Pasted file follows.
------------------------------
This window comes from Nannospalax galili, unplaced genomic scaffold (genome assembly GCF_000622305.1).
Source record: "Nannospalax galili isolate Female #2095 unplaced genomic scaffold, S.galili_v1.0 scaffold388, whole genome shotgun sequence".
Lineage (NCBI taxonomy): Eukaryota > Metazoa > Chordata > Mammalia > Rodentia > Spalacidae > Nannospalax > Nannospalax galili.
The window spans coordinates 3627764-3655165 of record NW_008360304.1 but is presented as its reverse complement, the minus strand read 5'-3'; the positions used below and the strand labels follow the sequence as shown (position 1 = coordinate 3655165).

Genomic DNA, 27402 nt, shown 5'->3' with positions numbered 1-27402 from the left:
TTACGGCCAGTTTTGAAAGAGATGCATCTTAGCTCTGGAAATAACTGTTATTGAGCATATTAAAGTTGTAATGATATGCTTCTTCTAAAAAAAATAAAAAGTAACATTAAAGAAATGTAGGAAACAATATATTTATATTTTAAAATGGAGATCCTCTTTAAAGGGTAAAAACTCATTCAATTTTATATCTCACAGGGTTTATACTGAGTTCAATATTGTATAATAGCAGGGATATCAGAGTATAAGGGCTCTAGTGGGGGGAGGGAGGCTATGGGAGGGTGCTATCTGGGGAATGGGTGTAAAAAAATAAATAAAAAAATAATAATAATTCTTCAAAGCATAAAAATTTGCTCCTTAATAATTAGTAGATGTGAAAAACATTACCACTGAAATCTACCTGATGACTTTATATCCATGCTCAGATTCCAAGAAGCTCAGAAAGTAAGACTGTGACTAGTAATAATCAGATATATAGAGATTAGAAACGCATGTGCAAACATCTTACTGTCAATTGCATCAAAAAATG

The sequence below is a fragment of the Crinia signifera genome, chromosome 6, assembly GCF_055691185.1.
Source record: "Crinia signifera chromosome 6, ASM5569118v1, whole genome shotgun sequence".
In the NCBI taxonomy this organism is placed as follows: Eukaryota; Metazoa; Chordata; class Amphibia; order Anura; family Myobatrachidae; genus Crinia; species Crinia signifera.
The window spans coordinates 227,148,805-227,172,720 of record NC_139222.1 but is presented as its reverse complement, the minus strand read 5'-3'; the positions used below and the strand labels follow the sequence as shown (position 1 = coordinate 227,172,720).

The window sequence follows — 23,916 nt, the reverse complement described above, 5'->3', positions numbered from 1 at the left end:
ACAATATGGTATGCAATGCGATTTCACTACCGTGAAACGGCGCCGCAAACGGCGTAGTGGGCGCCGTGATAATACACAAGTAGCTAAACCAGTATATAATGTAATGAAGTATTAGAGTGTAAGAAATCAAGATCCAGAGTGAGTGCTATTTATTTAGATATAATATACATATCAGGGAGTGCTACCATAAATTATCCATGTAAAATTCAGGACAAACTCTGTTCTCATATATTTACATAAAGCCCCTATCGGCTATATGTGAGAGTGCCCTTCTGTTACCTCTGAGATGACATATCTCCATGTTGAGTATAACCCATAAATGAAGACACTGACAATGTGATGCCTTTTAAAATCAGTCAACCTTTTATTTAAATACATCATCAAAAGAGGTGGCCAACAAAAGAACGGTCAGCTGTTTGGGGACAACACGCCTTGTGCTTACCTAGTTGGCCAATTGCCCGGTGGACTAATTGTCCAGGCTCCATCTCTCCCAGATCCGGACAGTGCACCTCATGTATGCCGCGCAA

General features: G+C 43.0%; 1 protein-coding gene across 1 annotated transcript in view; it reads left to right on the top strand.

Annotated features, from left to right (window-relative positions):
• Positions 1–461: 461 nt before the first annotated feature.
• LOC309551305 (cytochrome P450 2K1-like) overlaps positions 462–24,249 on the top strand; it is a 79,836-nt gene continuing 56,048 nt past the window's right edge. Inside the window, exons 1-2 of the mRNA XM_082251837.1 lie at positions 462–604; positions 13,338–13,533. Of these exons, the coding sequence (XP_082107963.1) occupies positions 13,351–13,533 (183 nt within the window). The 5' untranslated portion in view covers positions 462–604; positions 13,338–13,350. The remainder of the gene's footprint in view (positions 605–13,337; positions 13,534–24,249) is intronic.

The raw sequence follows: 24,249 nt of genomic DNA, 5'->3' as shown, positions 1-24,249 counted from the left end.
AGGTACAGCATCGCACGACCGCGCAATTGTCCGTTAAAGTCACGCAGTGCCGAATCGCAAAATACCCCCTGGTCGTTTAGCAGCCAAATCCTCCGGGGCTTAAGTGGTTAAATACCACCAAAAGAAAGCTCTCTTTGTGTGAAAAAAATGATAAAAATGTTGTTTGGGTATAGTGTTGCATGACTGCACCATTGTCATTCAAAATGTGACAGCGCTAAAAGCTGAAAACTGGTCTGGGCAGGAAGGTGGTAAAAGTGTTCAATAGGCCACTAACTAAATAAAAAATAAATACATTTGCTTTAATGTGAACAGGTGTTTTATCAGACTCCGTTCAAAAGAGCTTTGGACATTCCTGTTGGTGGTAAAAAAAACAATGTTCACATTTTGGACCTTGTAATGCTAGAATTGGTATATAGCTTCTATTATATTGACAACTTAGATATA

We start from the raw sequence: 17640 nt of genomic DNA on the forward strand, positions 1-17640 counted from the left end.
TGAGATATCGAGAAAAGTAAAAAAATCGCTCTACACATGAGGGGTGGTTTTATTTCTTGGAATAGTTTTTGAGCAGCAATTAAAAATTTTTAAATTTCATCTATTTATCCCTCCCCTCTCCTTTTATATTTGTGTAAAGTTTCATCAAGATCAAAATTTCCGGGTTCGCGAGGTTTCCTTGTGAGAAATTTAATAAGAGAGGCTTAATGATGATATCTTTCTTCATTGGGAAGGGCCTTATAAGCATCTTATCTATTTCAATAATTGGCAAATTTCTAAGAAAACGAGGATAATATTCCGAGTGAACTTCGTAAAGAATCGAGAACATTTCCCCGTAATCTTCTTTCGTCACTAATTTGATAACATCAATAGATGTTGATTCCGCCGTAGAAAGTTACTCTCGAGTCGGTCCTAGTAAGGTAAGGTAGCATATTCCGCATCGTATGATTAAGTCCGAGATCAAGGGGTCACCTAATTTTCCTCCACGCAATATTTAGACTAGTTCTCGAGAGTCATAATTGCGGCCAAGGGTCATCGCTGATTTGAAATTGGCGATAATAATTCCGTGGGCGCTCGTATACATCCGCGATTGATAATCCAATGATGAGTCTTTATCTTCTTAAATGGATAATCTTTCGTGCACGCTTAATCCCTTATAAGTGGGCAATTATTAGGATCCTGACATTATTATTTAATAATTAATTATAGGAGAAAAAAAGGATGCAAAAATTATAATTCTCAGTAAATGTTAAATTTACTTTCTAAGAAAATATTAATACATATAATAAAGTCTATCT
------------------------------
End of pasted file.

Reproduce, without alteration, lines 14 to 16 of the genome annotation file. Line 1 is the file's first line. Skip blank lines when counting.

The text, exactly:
Annotated features, from left to right (window-relative positions):
• Positions 1–461: 461 nt before the first annotated feature.
• LOC309551305 (cytochrome P450 2K1-like) overlaps positions 462–24,249 on the top strand; it is a 79,836-nt gene continuing 56,048 nt past the window's right edge. Inside the window, exons 1-2 of the mRNA XM_082251837.1 lie at positions 462–604; positions 13,338–13,533. Of these exons, the coding sequence (XP_082107963.1) occupies positions 13,351–13,533 (183 nt within the window). The 5' untranslated portion in view covers positions 462–604; positions 13,338–13,350. The remainder of the gene's footprint in view (positions 605–13,337; positions 13,534–24,249) is intronic.